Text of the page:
By Tim Nash
“McCall Zerboni was brilliant again tonight.”
That’s what North Carolina Courage coach said after his veteran midfielder set up the first goal and scored the second in a 2-0 win over the Seattle Reign on July 8 in Cary, N.C.
But it’s not the first time Riley has uttered that sentence. He has coached Zerboni for three straight seasons now and has come to expect brilliance from the 30-year-old, nine-year.
“She just gets in great areas, her distribution is great, and she leads the league in winning duels and tackles,” said Riley. “But it’s her reading of the game that probably the most important thing for us. She picks off so many passes that are going into pockets. She starts the attack and she is very much on the end of the attack as well.”
The skills Riley describes – winning tackles, reading the game, covering group –come from years of experience and dedication to fitness. Zerboni’s professional career dates back to 2009 when she was drafted out of UCLA with the 48th pick of the old WPS draft. Since then, she’s played for six professional teams in three U.S.-based leagues.
“For me, it doesn’t get easier,” she says. “It’s gets harder so it requires more focus, more dedication and more sacrifice.”
The dedication and sacrifice have paid off. She says she is the fittest she’s ever been. But that doesn’t stop Riley from closely monitoring her.
“As the season drags on, you think maybe she’s going to start to get tired,” Riley says. “But she’s so fresh and so full of it.”
Zerboni laughs when told what Riley said. She knows very well about her coach’s watchful eye.
“I appreciate that about Paul. I’ve been so blessed to have been coached by Paul for these past three years,” she explains. “He always tries to protect me – ‘Do you need a break?’ … ‘Are you OK today?’ He trusts me and I trust him. It’s huge. I just have a fiery personality and I want to be with my teammates all the time. I don’t want to sit one out.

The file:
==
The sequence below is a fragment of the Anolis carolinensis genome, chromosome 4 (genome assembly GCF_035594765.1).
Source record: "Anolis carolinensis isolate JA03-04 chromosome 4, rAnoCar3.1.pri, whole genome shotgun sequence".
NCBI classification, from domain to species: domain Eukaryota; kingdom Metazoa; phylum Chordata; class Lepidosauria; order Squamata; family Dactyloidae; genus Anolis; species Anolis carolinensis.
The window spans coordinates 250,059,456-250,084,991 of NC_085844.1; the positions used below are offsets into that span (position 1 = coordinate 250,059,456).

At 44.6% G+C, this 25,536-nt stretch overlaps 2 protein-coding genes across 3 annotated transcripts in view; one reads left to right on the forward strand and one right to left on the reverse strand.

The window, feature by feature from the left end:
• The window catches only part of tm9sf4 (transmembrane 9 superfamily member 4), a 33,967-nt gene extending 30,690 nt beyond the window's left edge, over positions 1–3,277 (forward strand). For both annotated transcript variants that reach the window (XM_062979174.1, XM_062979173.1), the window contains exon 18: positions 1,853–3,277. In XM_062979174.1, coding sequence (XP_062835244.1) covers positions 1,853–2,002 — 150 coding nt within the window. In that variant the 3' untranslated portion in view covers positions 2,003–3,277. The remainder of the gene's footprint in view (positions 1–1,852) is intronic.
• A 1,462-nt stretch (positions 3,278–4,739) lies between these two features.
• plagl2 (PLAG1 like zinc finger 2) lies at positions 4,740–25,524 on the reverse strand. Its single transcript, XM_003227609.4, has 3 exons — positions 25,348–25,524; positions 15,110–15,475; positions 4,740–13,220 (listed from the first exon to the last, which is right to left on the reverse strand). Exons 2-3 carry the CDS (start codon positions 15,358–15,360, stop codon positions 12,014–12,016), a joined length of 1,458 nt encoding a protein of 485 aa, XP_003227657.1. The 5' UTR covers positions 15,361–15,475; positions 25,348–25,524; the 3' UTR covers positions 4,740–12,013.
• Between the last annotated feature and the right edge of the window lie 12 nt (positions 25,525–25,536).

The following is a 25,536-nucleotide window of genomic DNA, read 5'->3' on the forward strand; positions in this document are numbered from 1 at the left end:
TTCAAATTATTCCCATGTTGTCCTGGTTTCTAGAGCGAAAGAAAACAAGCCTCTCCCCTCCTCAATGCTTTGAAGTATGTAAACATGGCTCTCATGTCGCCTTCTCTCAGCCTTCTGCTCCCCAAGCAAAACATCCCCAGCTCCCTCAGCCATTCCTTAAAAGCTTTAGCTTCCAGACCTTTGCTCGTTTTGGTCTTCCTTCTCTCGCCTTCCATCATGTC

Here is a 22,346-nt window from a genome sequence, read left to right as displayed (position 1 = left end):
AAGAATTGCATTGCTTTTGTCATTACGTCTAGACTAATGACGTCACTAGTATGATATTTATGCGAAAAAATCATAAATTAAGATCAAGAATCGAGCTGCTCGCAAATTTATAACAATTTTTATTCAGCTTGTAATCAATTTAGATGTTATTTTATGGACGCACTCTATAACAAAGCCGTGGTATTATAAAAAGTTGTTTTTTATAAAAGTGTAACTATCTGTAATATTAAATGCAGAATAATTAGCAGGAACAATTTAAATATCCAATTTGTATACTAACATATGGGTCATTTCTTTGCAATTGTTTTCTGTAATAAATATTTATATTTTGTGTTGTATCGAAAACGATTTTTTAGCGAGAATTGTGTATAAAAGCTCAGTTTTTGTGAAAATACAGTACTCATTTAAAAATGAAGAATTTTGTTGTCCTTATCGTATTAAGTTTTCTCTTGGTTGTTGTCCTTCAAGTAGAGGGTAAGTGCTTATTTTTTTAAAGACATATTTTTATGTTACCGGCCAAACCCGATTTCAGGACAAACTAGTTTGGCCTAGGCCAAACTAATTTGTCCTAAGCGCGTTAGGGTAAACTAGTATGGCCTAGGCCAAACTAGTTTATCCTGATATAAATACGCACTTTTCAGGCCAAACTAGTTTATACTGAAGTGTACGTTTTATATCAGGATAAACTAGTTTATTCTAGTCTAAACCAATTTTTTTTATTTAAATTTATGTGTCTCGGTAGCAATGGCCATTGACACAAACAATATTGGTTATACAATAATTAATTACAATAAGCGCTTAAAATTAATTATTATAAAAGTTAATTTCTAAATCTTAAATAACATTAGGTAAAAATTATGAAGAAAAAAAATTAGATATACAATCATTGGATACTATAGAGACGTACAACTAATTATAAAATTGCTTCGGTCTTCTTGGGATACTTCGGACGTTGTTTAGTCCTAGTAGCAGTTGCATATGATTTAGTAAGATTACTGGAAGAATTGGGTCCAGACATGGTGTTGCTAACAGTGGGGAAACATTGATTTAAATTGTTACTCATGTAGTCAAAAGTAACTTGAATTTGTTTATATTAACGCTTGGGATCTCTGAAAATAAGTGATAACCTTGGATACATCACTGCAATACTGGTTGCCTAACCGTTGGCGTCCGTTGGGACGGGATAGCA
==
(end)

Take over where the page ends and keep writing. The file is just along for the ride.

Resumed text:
“I’ve learned a lot along the way,” she adds. “I think I am getting better and better as I’m getting older and older. I wake up every day and say, I want to get better. For now, I’m still passionate to improve my game and get better and better, and hopefully encourage and inspire those around me. When that stops, maybe it’s time to look at something else”
Sam Mewis, a physically dominant central midfielder with the Courage and the U.S. national team, hopes that time doesn’t come anytime soon. Mewis can’t help but smile when asked about Zerboni.
“I feel like the more I get to play with her, the more I’m like, ‘You are just the most amazing person I’ve ever met,’” she says. “Playing with her is so much fun and it is so easy. She does a lot of my work for me.
“She’s always where she needs to be and if she’s ever not, she’s going to go get the ball back anyway,” continues Mewis. “She is so talented. She has great vision. But she is such a good ball-winner. Every time she goes into a tackle, she wins it. She wins 99 percent of her tackles. It defies logic.”
Mewis is just slightly off. Of the 168 duels Zerboni had prior to the Seattle game on July 8, she had won 73 percent. She had also won 71 percent of her tackles, while completing a team-high 62 percent of her passes.
“I know I will look to the years that I played with her as very important,” Mewis said. “For me to be able to watch what she does and how she does it, to watch her leadership, to watch how she takes care of her body … it’s just so valuable for me.”
Being able to make a large contribution to her team and seeing her team atop the league table is exactly what Zerboni needs at this stage in her career. Having seen two previous professional leagues come and go, Zerboni is optimistic about the NWSL’s future.
“It’s been a roller-coaster trying to build our sport in this country. We’ve had some really low lows but I see some high highs coming,” she said. “I think in about five years, we are going to be in a really good spot.
“My goal is to just build on my game for as long as I can play, and to help build the sport for the younger generation. I will be able to look back at that and say I was a part of it. It’s a great place to cultivate our children and keep them focused on goals and being successful.”